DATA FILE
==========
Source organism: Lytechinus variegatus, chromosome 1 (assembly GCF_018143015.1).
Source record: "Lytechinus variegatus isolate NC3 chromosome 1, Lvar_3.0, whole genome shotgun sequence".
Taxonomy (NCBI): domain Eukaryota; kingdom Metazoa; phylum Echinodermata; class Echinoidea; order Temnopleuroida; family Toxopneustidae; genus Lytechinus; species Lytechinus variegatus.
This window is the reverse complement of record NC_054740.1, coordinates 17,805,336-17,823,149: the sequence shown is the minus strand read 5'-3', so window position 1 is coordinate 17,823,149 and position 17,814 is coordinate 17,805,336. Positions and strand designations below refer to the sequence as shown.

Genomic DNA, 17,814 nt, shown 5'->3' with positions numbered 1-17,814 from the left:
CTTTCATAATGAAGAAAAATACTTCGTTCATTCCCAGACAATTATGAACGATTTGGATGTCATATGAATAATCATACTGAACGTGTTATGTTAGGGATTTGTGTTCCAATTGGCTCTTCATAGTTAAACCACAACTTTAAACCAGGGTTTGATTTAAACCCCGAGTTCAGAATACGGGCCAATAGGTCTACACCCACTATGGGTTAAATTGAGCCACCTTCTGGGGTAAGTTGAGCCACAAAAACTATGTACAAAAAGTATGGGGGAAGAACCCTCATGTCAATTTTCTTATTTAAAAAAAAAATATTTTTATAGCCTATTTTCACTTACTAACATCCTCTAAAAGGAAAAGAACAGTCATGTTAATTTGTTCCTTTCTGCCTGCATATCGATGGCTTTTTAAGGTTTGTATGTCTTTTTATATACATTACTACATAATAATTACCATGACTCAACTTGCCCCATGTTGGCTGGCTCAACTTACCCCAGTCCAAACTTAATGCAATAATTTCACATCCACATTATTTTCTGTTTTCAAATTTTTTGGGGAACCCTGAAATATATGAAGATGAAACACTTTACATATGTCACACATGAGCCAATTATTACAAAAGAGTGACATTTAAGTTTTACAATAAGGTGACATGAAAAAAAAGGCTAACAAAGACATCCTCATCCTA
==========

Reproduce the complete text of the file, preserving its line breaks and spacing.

Source organism: Lytechinus variegatus, chromosome 1 (assembly GCF_018143015.1).
Source record: "Lytechinus variegatus isolate NC3 chromosome 1, Lvar_3.0, whole genome shotgun sequence".
Taxonomy (NCBI): domain Eukaryota; kingdom Metazoa; phylum Echinodermata; class Echinoidea; order Temnopleuroida; family Toxopneustidae; genus Lytechinus; species Lytechinus variegatus.
This window is the reverse complement of record NC_054740.1, coordinates 17,805,336-17,823,149: the sequence shown is the minus strand read 5'-3', so window position 1 is coordinate 17,823,149 and position 17,814 is coordinate 17,805,336. Positions and strand designations below refer to the sequence as shown.

Genomic DNA, 17,814 nt, shown 5'->3' with positions numbered 1-17,814 from the left:
CTTTCATAATGAAGAAAAATACTTCGTTCATTCCCAGACAATTATGAACGATTTGGATGTCATATGAATAATCATACTGAACGTGTTATGTTAGGGATTTGTGTTCCAATTGGCTCTTCATAGTTAAACCACAACTTTAAACCAGGGTTTGATTTAAACCCCGAGTTCAGAATACGGGCCAATAGGTCTACACCCACTATGGGTTAAATTGAGCCACCTTCTGGGGTAAGTTGAGCCACAAAAACTATGTACAAAAAGTATGGGGGAAGAACCCTCATGTCAATTTTCTTATTTAAAAAAAAAATATTTTTATAGCCTATTTTCACTTACTAACATCCTCTAAAAGGAAAAGAACAGTCATGTTAATTTGTTCCTTTCTGCCTGCATATCGATGGCTTTTTAAGGTTTGTATGTCTTTTTATATACATTACTACATAATAATTACCATGACTCAACTTGCCCCATGTTGGCTGGCTCAACTTACCCCAGTCCAAACTTAATGCAATAATTTCACATCCACATTATTTTCTGTTTTCAAATTTTTTGGGGAACCCTGAAATATATGAAGATGAAACACTTTACATATGTCACACATGAGCCAATTATTACAAAAGAGTGACATTTAAGTTTTACAATAAGGTGACATGAAAAAAAAGGCTAACAAAGACATCCTCATCCTA